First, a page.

The sickle-shaped “killing claws” of dinosaurs like Deinonychus and Velociraptor have captured the imagination for decades. They were held aloft from the second toe, and were far bigger than the neighbouring claws. In Jurassic Park, Alan Grant tells an annoying child that the dinosaurs used their claws to disembowel their prey with slashing motions. That seems unlikely – they didn’t have a suitable cutting edge. Others have suggested that they were used for climbing onto larger prey.
But neither idea made sense to Denver Fowler from Montana State University, who has put forward a very different idea about how these animals used their infamous claws. He compared the feet of extinct dinosaurs like Deinonychus to those of living dinosaurs like eagles, hawks and other birds of prey. Both groups are known as “raptors” and Fowler thinks that they share more than their nicknames.
In his vision, which he calls the “ripper” model, Deinonychus killed small and medium-sized prey in a similar style to a hawk or eagle dispatching on a rabbit. Deinonychus leapt onto its target and pinned it down with its full body weight. The large sickle-shaped claws dug into its victim, gripping tightly to prevent it from escaping. Then, Deinonychus leant down and tore into it with its jaws. The killer claws were neither knives nor climbing hooks; they were more like anchors.
It’s a simple idea, but a potentially important one, for it casts Deinonychus’s entire body into a new light. Fowler thinks that it flapped its large feathered arms to keep its balance while killing a struggling victim. And its feet, which were adapted for grasping prey, would have given its descendants the right shape for perching on branches. Fowler says, “It really helps to make sense of the weird anatomy of these little carnivorous dinosaurs.”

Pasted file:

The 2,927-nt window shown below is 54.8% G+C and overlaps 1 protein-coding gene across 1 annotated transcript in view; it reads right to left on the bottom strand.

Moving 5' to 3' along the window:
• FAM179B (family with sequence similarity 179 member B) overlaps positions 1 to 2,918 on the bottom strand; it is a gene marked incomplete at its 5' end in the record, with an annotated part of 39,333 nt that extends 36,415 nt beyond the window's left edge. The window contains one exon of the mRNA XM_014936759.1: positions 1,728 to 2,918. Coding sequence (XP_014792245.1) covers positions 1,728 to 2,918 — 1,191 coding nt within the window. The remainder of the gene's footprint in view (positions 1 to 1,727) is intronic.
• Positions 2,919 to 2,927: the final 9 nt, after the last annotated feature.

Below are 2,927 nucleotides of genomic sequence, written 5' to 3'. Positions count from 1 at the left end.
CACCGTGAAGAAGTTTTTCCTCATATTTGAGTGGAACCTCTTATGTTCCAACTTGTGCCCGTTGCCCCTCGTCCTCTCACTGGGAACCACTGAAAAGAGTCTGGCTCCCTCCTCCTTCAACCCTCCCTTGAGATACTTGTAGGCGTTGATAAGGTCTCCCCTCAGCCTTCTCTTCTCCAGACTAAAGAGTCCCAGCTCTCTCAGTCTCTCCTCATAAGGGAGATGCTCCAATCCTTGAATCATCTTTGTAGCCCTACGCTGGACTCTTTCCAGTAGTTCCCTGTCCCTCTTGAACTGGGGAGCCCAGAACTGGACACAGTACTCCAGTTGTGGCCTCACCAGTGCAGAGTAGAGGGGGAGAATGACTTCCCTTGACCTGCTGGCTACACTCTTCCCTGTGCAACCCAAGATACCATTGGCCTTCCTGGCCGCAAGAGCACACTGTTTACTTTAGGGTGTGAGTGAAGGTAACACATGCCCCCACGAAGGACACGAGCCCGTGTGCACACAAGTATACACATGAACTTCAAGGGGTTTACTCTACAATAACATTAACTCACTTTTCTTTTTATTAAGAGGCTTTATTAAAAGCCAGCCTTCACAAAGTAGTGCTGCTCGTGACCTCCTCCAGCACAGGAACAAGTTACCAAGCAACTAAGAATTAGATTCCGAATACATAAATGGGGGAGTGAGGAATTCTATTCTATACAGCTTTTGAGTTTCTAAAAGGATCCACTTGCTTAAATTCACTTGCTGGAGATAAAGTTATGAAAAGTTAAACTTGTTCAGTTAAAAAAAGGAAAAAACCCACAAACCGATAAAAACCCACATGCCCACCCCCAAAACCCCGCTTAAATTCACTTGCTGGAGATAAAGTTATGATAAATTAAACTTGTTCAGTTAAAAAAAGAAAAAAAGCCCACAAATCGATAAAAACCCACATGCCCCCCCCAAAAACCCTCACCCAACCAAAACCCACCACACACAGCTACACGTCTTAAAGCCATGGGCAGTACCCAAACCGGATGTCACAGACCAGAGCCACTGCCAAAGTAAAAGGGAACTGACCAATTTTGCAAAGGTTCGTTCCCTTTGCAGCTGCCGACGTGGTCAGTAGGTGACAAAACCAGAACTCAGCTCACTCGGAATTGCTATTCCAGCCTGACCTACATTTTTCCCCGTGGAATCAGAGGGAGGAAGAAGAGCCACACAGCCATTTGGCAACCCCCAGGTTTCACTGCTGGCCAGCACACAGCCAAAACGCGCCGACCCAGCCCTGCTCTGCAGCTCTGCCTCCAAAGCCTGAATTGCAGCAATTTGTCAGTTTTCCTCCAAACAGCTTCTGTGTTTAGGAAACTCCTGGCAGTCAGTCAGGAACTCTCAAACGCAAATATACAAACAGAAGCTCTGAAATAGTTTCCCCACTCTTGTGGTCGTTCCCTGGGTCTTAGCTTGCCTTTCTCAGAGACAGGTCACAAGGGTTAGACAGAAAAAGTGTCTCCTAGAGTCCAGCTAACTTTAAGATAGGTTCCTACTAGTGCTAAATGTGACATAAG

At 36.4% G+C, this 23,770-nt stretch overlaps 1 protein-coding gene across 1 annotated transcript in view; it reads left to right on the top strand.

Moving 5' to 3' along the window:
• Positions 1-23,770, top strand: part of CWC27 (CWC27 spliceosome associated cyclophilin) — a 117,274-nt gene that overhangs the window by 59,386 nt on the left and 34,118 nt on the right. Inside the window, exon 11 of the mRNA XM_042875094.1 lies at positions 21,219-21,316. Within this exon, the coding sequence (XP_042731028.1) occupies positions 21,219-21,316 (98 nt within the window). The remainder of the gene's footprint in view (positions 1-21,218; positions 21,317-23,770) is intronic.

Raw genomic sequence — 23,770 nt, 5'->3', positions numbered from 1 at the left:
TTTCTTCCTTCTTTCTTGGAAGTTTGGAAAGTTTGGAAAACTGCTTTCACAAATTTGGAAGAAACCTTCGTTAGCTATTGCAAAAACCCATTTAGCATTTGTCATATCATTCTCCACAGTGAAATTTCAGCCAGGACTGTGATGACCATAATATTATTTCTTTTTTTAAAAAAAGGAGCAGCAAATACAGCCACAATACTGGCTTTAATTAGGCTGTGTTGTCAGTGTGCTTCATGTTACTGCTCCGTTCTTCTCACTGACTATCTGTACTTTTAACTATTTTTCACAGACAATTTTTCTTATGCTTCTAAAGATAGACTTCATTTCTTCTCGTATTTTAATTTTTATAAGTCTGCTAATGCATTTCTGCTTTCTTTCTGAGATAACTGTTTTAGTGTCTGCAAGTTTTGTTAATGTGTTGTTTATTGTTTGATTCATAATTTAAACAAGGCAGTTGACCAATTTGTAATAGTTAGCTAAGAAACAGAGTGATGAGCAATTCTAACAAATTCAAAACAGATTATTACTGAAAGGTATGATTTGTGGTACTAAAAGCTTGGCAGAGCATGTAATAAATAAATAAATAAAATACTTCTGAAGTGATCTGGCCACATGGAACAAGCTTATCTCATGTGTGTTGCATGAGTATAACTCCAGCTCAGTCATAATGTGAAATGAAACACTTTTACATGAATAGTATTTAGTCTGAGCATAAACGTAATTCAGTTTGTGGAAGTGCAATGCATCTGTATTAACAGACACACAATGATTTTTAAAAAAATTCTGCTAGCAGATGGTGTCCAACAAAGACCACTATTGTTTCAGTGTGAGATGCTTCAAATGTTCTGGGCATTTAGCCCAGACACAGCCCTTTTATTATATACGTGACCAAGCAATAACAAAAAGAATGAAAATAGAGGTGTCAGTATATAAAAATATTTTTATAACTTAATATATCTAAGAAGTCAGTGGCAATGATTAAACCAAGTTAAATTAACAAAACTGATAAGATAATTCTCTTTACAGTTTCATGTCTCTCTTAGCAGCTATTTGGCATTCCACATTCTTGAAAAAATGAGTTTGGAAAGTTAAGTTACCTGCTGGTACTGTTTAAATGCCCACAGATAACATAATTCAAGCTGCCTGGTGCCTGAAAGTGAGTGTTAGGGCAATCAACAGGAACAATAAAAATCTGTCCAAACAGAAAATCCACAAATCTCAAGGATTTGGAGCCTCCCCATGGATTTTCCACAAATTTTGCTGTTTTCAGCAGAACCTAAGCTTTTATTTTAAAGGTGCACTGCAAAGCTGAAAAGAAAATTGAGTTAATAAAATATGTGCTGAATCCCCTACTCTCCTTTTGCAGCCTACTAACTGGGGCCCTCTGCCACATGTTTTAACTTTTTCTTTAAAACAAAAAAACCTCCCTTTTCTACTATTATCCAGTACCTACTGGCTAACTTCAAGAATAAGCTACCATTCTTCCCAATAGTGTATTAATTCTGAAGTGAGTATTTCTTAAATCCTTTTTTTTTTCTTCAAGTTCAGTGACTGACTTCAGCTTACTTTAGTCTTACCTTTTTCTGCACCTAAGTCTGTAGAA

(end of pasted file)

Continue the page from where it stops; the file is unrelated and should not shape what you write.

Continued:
Fowler’s interest began years ago when someone mentioned to him that some birds of prey have a slightly larger claw on their second toe, just like Deinonychus and its entire family – the dromaeosaurids. He soon got his chance to check that. He was going through local museum collections with colleague John Scanella, when he stumbled across a box full of bird of prey feet.
By analysing his collection, and comparing them to videos of their owners in action, Fowler showed that the shape and size of a bird of prey’s feet provides important clues about how it kills. Some use their talons as precision stabbing weapons; others use them to suffocate their prey; and yet others use them as cages.
When Fowler brought Deinonychus into the mix, he found that its feet most closely resemble those of eagles and hawks (the accipitrids) than to other birds of prey. When he looked at specific features of dromaeosaurid feet, the similarities to birds of prey stood out even further. “We saw the same parallel adaptations in the birds of prey and the fossils,” he says.